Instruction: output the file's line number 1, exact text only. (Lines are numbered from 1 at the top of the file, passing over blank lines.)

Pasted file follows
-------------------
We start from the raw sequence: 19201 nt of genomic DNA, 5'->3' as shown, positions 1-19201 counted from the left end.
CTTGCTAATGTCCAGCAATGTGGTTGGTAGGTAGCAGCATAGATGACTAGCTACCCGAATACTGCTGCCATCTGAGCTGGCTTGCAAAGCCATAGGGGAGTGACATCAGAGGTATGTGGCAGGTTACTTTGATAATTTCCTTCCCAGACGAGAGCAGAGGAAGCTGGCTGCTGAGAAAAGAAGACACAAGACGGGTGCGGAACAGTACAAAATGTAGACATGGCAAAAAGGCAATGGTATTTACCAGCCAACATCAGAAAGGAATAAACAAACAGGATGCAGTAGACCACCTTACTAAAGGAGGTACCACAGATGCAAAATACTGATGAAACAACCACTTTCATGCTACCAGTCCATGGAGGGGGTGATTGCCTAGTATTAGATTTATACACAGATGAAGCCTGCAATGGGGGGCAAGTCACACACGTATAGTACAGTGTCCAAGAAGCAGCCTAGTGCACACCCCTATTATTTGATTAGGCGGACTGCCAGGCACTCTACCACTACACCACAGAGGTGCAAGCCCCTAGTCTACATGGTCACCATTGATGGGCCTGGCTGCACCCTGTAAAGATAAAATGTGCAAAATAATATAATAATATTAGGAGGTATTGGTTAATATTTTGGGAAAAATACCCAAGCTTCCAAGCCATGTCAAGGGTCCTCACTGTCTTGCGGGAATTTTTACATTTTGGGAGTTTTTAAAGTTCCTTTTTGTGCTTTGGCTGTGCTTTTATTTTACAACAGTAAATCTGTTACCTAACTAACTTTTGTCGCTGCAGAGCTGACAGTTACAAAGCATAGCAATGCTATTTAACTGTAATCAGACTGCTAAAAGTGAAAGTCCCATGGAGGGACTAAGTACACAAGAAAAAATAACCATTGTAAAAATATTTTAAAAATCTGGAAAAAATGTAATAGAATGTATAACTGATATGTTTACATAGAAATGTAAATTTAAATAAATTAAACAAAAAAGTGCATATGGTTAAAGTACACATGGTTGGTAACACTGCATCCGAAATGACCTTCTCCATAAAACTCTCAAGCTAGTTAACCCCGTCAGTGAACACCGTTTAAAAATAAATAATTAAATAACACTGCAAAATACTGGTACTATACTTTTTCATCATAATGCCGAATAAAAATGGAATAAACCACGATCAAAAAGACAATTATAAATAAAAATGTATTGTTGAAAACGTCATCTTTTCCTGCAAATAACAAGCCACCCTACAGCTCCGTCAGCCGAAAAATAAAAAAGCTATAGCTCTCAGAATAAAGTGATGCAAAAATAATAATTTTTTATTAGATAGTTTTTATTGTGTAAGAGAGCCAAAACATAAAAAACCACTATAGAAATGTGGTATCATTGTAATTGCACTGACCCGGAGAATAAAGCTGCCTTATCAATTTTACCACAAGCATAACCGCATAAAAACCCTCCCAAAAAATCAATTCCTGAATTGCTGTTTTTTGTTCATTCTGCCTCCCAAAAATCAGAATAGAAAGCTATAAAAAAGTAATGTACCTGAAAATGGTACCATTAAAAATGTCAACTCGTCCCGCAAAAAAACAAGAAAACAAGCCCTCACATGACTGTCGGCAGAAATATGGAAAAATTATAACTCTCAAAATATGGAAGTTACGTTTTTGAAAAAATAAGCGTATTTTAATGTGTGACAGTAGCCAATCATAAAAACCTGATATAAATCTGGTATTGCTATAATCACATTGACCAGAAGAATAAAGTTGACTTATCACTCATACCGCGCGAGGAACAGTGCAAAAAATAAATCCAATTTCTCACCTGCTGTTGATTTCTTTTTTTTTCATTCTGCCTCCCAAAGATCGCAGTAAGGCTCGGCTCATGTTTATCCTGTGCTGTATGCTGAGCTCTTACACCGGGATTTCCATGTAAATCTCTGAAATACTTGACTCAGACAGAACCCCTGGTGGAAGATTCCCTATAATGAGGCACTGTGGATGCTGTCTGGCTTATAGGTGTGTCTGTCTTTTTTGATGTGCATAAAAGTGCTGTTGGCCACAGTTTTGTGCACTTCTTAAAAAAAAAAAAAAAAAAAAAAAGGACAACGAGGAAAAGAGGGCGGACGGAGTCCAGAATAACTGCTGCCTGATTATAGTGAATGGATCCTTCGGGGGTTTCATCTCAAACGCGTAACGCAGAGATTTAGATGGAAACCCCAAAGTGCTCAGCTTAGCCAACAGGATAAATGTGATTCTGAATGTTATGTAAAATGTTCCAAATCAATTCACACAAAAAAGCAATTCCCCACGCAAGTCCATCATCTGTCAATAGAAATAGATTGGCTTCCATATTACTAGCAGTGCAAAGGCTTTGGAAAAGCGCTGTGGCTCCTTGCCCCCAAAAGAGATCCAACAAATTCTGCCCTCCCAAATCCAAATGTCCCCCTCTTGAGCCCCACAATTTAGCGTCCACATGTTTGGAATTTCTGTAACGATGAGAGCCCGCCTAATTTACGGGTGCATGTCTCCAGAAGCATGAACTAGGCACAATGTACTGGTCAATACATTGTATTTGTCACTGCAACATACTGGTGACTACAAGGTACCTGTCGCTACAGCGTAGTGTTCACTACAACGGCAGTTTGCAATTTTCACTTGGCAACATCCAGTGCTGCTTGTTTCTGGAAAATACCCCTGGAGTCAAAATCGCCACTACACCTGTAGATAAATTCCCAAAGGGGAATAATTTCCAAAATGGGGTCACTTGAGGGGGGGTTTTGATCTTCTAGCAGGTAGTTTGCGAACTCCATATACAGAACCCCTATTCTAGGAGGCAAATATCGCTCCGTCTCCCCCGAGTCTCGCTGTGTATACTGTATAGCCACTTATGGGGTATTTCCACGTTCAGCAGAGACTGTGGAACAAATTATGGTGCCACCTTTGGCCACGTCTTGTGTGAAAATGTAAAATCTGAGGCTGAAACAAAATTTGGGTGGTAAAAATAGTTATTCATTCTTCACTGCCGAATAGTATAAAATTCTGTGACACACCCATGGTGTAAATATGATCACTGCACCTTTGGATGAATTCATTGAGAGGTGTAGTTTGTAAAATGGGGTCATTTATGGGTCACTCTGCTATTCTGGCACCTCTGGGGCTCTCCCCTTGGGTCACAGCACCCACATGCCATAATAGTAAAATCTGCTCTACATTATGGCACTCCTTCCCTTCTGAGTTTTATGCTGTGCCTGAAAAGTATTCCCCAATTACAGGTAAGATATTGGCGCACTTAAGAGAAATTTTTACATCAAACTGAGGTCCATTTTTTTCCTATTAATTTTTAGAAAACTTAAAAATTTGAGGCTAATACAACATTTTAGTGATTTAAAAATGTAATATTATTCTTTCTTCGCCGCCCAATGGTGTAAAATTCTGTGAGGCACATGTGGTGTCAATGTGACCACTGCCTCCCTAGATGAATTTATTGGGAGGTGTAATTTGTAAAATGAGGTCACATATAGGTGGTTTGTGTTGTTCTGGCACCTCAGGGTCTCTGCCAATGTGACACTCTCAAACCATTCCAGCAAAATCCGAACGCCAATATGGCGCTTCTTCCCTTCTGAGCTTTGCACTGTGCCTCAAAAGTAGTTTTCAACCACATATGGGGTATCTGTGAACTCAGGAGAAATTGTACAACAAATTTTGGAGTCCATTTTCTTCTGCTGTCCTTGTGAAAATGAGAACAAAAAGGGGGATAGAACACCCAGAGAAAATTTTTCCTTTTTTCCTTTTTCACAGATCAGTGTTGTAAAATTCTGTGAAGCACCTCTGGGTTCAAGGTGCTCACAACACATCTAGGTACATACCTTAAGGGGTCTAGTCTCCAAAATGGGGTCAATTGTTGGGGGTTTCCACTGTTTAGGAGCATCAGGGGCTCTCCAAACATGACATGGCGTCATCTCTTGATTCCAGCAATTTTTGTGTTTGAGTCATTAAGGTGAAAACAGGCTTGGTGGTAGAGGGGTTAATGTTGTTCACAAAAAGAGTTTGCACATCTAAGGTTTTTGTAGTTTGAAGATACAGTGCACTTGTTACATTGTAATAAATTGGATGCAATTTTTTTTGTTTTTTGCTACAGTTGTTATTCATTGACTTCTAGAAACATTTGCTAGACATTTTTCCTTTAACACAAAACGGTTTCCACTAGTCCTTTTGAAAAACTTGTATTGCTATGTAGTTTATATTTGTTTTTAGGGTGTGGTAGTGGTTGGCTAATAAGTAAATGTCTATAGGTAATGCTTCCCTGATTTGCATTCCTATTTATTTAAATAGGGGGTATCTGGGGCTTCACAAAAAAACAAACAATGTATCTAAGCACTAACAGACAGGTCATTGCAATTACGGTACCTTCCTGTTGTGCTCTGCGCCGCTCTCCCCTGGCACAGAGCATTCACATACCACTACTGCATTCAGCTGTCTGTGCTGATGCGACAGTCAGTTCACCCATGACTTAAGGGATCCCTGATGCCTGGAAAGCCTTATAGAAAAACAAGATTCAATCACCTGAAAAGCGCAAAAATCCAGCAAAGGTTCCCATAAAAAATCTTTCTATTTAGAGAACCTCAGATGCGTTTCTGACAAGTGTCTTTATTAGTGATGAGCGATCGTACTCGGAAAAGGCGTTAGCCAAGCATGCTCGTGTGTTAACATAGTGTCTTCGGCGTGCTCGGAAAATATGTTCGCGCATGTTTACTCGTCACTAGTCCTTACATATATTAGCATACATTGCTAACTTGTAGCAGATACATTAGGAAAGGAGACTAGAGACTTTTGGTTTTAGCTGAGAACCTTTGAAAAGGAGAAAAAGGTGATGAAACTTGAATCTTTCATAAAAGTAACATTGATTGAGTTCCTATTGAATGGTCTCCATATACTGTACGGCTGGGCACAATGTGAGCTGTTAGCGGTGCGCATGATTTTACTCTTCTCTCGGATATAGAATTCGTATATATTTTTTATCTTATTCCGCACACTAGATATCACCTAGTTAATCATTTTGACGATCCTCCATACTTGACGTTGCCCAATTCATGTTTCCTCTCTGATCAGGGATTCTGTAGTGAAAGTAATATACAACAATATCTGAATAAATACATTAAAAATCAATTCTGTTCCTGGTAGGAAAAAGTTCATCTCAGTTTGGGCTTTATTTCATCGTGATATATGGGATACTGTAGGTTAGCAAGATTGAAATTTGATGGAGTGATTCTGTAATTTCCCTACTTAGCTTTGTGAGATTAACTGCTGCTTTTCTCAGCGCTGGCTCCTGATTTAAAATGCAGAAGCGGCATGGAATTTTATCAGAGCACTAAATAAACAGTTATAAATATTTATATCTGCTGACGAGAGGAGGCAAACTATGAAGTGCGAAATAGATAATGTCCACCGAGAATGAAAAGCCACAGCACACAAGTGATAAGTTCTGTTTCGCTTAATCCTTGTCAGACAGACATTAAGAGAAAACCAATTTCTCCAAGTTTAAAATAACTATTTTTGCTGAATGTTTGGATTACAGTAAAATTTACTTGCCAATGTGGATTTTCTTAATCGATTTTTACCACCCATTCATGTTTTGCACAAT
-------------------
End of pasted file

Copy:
We start from the raw sequence: 19201 nt of genomic DNA, 5'->3' as shown, positions 1-19201 counted from the left end.